Americana

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H. Heyfelder, 1906 - United States - 147 pages
 

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Page 111 - Let me admonish you, first of all, to go alone; to refuse the good models, even those which are sacred in the imagination of men, and dare to love God without mediator or veil.
Page 54 - I choose to solve the controversy with this small distinction, and it belongs to all three: any government is free to the people under it (whatever be the frame) where the laws rule and the people are a party to those laws, and more than this is tyranny, oligarchy, or confusion.
Page 111 - A foolish consistency is the hobgoblin of little minds, adored by little statesmen and philosophers and divines. With consistency a great soul has simply nothing to do. He may as well concern himself with his shadow on the wall.
Page 108 - We must start in religion from our own souls. In these is the fountain of all divine truth. An outward revelation is only possible and intelligible, on the ground of conceptions and principles, previously furnished by the soul.
Page 110 - I am content that it should stand to the end of the world," but " I am not interested in it," — that is the view expressed of the holiest mystery of Christianity by a man who stood for three years in the pulpit of Cotton Mather. It is doubtful whether the whole literature of heresy contains two phrases which to any mind still affected by traditional Christian faith must seem more saturated...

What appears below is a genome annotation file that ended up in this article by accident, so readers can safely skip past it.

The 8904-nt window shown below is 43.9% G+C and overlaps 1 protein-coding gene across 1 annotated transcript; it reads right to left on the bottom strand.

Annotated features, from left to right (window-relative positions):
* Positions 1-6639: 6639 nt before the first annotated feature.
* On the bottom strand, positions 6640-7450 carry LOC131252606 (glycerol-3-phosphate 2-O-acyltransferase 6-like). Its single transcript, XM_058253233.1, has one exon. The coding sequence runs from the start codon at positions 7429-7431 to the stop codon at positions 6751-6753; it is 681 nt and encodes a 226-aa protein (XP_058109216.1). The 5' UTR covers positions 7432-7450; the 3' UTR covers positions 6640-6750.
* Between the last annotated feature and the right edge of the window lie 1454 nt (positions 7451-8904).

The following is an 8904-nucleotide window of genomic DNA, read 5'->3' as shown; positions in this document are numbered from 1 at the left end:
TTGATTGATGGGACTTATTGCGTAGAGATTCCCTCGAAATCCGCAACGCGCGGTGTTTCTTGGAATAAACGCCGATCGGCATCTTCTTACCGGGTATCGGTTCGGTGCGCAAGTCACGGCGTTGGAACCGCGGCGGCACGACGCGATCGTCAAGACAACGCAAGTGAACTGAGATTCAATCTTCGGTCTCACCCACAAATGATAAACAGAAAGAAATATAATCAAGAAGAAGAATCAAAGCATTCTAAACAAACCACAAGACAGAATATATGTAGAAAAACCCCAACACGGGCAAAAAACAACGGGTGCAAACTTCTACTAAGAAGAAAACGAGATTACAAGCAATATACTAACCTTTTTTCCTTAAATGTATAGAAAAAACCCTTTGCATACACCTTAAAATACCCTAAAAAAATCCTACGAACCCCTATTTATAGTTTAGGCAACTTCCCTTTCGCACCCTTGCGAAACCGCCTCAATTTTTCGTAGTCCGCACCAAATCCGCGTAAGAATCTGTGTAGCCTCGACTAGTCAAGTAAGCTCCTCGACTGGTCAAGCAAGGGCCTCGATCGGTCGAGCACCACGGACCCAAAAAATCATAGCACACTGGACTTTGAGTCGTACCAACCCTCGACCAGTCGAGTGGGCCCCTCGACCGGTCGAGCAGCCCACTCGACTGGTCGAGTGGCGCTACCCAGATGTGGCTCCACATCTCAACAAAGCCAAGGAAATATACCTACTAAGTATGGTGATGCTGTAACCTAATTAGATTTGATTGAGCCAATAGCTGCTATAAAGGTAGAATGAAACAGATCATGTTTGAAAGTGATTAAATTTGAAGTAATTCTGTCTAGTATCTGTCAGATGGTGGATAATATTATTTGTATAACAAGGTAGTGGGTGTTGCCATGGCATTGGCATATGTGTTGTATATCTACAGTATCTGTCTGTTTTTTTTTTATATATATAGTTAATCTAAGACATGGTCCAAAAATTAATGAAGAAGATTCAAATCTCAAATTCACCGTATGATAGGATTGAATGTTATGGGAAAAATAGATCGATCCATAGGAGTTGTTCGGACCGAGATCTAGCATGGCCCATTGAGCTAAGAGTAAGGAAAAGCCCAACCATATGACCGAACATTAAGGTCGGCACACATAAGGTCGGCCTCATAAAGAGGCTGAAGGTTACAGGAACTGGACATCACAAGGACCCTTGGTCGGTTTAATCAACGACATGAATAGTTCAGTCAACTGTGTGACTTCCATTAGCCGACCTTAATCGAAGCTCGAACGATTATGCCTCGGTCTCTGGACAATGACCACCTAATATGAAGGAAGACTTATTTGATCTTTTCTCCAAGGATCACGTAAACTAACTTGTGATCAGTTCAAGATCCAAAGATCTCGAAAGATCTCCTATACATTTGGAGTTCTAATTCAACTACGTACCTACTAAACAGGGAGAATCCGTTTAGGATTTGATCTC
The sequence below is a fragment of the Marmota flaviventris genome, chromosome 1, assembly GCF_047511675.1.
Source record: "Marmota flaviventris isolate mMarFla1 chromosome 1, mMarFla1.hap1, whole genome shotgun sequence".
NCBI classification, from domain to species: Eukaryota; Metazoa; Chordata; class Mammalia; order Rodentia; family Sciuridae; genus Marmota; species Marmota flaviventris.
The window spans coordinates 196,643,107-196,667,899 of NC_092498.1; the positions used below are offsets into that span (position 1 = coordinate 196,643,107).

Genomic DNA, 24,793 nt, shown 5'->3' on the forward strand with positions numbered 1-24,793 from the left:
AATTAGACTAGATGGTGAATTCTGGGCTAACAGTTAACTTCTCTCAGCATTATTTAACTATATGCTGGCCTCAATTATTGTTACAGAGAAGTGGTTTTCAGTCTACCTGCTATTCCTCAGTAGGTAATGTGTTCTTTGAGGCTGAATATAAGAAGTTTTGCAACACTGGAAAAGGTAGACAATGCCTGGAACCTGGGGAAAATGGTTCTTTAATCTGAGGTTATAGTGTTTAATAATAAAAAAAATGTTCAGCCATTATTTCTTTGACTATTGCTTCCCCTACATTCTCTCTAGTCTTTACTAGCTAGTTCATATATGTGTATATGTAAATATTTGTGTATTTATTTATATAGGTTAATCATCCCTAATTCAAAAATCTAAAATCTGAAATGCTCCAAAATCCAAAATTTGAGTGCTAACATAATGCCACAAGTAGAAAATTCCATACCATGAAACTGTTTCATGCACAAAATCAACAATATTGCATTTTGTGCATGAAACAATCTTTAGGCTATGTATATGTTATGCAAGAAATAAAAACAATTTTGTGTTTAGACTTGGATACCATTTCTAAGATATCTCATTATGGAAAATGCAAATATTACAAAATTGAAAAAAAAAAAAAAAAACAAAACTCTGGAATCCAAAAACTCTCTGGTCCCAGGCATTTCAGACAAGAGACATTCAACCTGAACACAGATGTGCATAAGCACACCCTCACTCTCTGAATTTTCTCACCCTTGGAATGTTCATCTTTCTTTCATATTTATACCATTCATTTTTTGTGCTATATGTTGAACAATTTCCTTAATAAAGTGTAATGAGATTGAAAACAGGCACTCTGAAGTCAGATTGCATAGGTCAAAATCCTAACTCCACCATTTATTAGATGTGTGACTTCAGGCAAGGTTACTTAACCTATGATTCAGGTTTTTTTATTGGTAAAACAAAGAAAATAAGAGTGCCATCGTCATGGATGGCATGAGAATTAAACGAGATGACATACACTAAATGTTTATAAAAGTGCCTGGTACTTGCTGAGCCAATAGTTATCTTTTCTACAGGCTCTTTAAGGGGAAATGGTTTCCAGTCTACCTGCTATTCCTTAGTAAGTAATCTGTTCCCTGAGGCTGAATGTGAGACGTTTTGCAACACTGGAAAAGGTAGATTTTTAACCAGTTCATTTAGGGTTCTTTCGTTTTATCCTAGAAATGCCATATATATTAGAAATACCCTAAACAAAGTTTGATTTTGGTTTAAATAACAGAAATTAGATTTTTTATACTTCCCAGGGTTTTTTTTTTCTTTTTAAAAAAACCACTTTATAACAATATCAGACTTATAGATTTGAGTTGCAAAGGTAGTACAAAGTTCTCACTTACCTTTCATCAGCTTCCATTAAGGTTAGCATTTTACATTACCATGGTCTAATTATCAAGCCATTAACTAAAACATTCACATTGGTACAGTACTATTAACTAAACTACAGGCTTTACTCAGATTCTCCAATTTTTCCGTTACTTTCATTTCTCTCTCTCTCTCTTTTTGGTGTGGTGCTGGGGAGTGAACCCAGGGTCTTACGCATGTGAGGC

Page 54 - We hold these truths to be self-evident, that all men are created equal, that they are endowed by their Creator with certain unal ¡enable Rights, that among these are Life, Liberty and the pursuit of Happiness.
Page 125 - Western life the lower sort of Americans had tended to revert towards a social state ancestrally extinct centuries before America was discovered.
Page 111 - ... of little minds, adored by little statesmen and philosophers and divines. With consistency a great soul has simply nothing to do. He may as well concern himself with the shadow on the wall. Speak what you think now in hard words and to-morrow speak what tomorrow thinks in hard words again, though it contradict everything you have said to-day.
Page 125 - Lincoln's youth, whatever the authenticity of this anecdote or that, you can hardly avoid the impression that the social surroundings in which his life began were astonishingly like those of the Middle Ages. These people, of course, dressed in garments and used words, and had traditions which imply...
Page 66 - After seeing so many largest and most imposing sublimities, he adds, "Ich habe sogar — the purest water in the world — getrunken.

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